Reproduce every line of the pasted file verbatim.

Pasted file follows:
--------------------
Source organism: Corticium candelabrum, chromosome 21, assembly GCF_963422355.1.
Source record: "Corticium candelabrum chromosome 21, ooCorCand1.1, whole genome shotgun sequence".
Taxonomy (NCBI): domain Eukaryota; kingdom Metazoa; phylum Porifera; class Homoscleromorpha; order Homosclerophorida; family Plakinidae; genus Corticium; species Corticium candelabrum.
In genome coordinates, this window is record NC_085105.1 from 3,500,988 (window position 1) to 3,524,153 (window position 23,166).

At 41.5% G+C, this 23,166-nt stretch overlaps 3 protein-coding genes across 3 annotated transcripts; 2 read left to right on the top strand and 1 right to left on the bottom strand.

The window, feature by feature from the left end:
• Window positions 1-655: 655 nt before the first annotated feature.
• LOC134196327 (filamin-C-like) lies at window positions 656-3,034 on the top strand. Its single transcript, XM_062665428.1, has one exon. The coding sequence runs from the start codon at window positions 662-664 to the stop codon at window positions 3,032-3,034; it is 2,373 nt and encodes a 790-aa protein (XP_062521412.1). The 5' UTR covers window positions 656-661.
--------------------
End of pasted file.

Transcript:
Source organism: Corticium candelabrum, chromosome 21, assembly GCF_963422355.1.
Source record: "Corticium candelabrum chromosome 21, ooCorCand1.1, whole genome shotgun sequence".
Taxonomy (NCBI): domain Eukaryota; kingdom Metazoa; phylum Porifera; class Homoscleromorpha; order Homosclerophorida; family Plakinidae; genus Corticium; species Corticium candelabrum.
In genome coordinates, this window is record NC_085105.1 from 3,500,988 (window position 1) to 3,524,153 (window position 23,166).

At 41.5% G+C, this 23,166-nt stretch overlaps 3 protein-coding genes across 3 annotated transcripts; 2 read left to right on the top strand and 1 right to left on the bottom strand.

The window, feature by feature from the left end:
• Window positions 1-655: 655 nt before the first annotated feature.
• LOC134196327 (filamin-C-like) lies at window positions 656-3,034 on the top strand. Its single transcript, XM_062665428.1, has one exon. The coding sequence runs from the start codon at window positions 662-664 to the stop codon at window positions 3,032-3,034; it is 2,373 nt and encodes a 790-aa protein (XP_062521412.1). The 5' UTR covers window positions 656-661.